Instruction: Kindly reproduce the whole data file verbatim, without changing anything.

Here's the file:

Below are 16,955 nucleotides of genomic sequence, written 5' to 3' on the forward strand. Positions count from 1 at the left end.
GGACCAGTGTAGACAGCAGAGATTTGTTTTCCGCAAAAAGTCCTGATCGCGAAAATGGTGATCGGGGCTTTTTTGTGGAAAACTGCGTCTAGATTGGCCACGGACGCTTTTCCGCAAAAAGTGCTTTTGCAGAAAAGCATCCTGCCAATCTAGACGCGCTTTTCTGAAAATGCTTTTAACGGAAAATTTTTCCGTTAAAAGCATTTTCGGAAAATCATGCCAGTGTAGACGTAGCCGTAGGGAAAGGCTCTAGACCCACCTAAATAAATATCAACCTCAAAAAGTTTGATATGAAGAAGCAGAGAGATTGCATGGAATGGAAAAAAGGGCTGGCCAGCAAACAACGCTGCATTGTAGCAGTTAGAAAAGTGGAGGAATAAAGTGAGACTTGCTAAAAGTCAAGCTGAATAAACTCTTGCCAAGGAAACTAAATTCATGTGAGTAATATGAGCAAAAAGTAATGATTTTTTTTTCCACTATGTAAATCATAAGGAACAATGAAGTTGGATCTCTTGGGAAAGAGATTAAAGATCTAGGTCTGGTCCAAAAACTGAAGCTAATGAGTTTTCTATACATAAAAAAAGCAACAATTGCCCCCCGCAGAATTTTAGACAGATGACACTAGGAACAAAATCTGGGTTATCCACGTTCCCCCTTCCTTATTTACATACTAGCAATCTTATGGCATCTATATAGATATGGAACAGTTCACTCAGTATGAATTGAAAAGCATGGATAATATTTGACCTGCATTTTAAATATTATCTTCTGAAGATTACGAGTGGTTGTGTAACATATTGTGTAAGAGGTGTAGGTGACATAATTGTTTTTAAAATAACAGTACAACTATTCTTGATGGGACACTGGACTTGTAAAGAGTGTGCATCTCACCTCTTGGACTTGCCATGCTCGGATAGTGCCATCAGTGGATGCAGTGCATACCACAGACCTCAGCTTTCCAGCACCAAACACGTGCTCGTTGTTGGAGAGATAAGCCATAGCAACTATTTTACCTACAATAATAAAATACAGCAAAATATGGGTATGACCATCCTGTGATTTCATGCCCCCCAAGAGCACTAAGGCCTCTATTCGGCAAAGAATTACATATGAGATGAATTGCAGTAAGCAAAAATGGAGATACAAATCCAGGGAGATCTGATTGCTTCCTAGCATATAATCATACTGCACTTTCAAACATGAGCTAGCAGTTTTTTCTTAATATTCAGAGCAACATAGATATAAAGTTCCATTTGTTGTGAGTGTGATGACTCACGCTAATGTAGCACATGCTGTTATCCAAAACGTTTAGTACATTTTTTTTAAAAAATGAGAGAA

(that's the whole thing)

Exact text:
Below are 16,955 nucleotides of genomic sequence, written 5' to 3' on the forward strand. Positions count from 1 at the left end.
GGACCAGTGTAGACAGCAGAGATTTGTTTTCCGCAAAAAGTCCTGATCGCGAAAATGGTGATCGGGGCTTTTTTGTGGAAAACTGCGTCTAGATTGGCCACGGACGCTTTTCCGCAAAAAGTGCTTTTGCAGAAAAGCATCCTGCCAATCTAGACGCGCTTTTCTGAAAATGCTTTTAACGGAAAATTTTTCCGTTAAAAGCATTTTCGGAAAATCATGCCAGTGTAGACGTAGCCGTAGGGAAAGGCTCTAGACCCACCTAAATAAATATCAACCTCAAAAAGTTTGATATGAAGAAGCAGAGAGATTGCATGGAATGGAAAAAAGGGCTGGCCAGCAAACAACGCTGCATTGTAGCAGTTAGAAAAGTGGAGGAATAAAGTGAGACTTGCTAAAAGTCAAGCTGAATAAACTCTTGCCAAGGAAACTAAATTCATGTGAGTAATATGAGCAAAAAGTAATGATTTTTTTTTCCACTATGTAAATCATAAGGAACAATGAAGTTGGATCTCTTGGGAAAGAGATTAAAGATCTAGGTCTGGTCCAAAAACTGAAGCTAATGAGTTTTCTATACATAAAAAAAGCAACAATTGCCCCCCGCAGAATTTTAGACAGATGACACTAGGAACAAAATCTGGGTTATCCACGTTCCCCCTTCCTTATTTACATACTAGCAATCTTATGGCATCTATATAGATATGGAACAGTTCACTCAGTATGAATTGAAAAGCATGGATAATATTTGACCTGCATTTTAAATATTATCTTCTGAAGATTACGAGTGGTTGTGTAACATATTGTGTAAGAGGTGTAGGTGACATAATTGTTTTTAAAATAACAGTACAACTATTCTTGATGGGACACTGGACTTGTAAAGAGTGTGCATCTCACCTCTTGGACTTGCCATGCTCGGATAGTGCCATCAGTGGATGCAGTGCATACCACAGACCTCAGCTTTCCAGCACCAAACACGTGCTCGTTGTTGGAGAGATAAGCCATAGCAACTATTTTACCTACAATAATAAAATACAGCAAAATATGGGTATGACCATCCTGTGATTTCATGCCCCCCAAGAGCACTAAGGCCTCTATTCGGCAAAGAATTACATATGAGATGAATTGCAGTAAGCAAAAATGGAGATACAAATCCAGGGAGATCTGATTGCTTCCTAGCATATAATCATACTGCACTTTCAAACATGAGCTAGCAGTTTTTTCTTAATATTCAGAGCAACATAGATATAAAGTTCCATTTGTTGTGAGTGTGATGACTCACGCTAATGTAGCACATGCTGTTATCCAAAACGTTTAGTACATTTTTTTTAAAAAATGAGAGAA